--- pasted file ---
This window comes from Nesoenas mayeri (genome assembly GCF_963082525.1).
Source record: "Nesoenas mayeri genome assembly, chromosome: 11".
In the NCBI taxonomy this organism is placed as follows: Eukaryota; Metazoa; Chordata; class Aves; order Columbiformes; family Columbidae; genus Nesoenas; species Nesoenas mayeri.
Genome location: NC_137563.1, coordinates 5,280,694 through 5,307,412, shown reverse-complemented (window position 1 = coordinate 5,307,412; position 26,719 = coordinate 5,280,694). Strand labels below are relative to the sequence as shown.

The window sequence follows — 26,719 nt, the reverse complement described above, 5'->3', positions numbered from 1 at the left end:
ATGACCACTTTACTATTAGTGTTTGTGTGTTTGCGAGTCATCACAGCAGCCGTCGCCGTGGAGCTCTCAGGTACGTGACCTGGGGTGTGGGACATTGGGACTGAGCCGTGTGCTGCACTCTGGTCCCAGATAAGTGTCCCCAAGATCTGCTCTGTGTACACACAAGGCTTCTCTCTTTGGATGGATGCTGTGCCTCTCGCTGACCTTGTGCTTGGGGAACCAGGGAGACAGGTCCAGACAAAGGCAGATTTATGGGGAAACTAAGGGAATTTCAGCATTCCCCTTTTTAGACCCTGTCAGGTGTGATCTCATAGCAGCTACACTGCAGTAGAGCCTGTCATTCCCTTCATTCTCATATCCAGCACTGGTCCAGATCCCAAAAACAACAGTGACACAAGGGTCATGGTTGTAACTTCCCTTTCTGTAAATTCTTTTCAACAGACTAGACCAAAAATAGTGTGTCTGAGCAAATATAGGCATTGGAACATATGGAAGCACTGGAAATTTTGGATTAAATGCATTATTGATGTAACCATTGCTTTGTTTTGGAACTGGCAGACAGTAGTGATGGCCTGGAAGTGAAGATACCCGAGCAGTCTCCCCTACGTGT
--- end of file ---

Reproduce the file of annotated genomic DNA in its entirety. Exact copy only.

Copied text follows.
This window comes from Nesoenas mayeri (genome assembly GCF_963082525.1).
Source record: "Nesoenas mayeri genome assembly, chromosome: 11".
In the NCBI taxonomy this organism is placed as follows: Eukaryota; Metazoa; Chordata; class Aves; order Columbiformes; family Columbidae; genus Nesoenas; species Nesoenas mayeri.
Genome location: NC_137563.1, coordinates 5,280,694 through 5,307,412, shown reverse-complemented (window position 1 = coordinate 5,307,412; position 26,719 = coordinate 5,280,694). Strand labels below are relative to the sequence as shown.

The window sequence follows — 26,719 nt, the reverse complement described above, 5'->3', positions numbered from 1 at the left end:
ATGACCACTTTACTATTAGTGTTTGTGTGTTTGCGAGTCATCACAGCAGCCGTCGCCGTGGAGCTCTCAGGTACGTGACCTGGGGTGTGGGACATTGGGACTGAGCCGTGTGCTGCACTCTGGTCCCAGATAAGTGTCCCCAAGATCTGCTCTGTGTACACACAAGGCTTCTCTCTTTGGATGGATGCTGTGCCTCTCGCTGACCTTGTGCTTGGGGAACCAGGGAGACAGGTCCAGACAAAGGCAGATTTATGGGGAAACTAAGGGAATTTCAGCATTCCCCTTTTTAGACCCTGTCAGGTGTGATCTCATAGCAGCTACACTGCAGTAGAGCCTGTCATTCCCTTCATTCTCATATCCAGCACTGGTCCAGATCCCAAAAACAACAGTGACACAAGGGTCATGGTTGTAACTTCCCTTTCTGTAAATTCTTTTCAACAGACTAGACCAAAAATAGTGTGTCTGAGCAAATATAGGCATTGGAACATATGGAAGCACTGGAAATTTTGGATTAAATGCATTATTGATGTAACCATTGCTTTGTTTTGGAACTGGCAGACAGTAGTGATGGCCTGGAAGTGAAGATACCCGAGCAGTCTCCCCTACGTGT